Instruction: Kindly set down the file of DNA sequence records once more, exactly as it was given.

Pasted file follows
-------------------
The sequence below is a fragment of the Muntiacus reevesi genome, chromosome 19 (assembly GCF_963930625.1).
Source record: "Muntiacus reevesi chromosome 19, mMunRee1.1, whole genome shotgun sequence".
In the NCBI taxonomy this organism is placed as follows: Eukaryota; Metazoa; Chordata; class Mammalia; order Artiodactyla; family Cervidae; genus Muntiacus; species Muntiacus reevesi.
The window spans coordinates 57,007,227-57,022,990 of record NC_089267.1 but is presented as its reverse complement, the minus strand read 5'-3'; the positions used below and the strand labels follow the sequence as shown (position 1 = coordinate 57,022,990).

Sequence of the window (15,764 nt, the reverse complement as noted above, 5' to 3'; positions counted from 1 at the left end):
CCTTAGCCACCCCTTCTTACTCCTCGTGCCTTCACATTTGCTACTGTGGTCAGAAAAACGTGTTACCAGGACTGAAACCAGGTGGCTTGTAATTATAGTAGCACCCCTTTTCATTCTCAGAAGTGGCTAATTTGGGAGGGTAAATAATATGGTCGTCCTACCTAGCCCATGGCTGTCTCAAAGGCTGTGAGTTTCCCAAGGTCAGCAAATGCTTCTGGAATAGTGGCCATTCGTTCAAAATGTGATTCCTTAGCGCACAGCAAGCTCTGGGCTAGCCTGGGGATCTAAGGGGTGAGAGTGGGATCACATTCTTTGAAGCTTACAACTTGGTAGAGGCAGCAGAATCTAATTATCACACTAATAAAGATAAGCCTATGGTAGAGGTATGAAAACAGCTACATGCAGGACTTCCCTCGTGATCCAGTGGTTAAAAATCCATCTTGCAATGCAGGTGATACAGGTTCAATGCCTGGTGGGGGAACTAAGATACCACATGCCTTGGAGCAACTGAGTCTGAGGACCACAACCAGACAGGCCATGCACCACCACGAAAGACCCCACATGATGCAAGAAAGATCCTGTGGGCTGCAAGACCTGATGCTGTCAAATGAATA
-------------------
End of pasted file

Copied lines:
The sequence below is a fragment of the Muntiacus reevesi genome, chromosome 19 (assembly GCF_963930625.1).
Source record: "Muntiacus reevesi chromosome 19, mMunRee1.1, whole genome shotgun sequence".
In the NCBI taxonomy this organism is placed as follows: Eukaryota; Metazoa; Chordata; class Mammalia; order Artiodactyla; family Cervidae; genus Muntiacus; species Muntiacus reevesi.
The window spans coordinates 57,007,227-57,022,990 of record NC_089267.1 but is presented as its reverse complement, the minus strand read 5'-3'; the positions used below and the strand labels follow the sequence as shown (position 1 = coordinate 57,022,990).

Sequence of the window (15,764 nt, the reverse complement as noted above, 5' to 3'; positions counted from 1 at the left end):
CCTTAGCCACCCCTTCTTACTCCTCGTGCCTTCACATTTGCTACTGTGGTCAGAAAAACGTGTTACCAGGACTGAAACCAGGTGGCTTGTAATTATAGTAGCACCCCTTTTCATTCTCAGAAGTGGCTAATTTGGGAGGGTAAATAATATGGTCGTCCTACCTAGCCCATGGCTGTCTCAAAGGCTGTGAGTTTCCCAAGGTCAGCAAATGCTTCTGGAATAGTGGCCATTCGTTCAAAATGTGATTCCTTAGCGCACAGCAAGCTCTGGGCTAGCCTGGGGATCTAAGGGGTGAGAGTGGGATCACATTCTTTGAAGCTTACAACTTGGTAGAGGCAGCAGAATCTAATTATCACACTAATAAAGATAAGCCTATGGTAGAGGTATGAAAACAGCTACATGCAGGACTTCCCTCGTGATCCAGTGGTTAAAAATCCATCTTGCAATGCAGGTGATACAGGTTCAATGCCTGGTGGGGGAACTAAGATACCACATGCCTTGGAGCAACTGAGTCTGAGGACCACAACCAGACAGGCCATGCACCACCACGAAAGACCCCACATGATGCAAGAAAGATCCTGTGGGCTGCAAGACCTGATGCTGTCAAATGAATA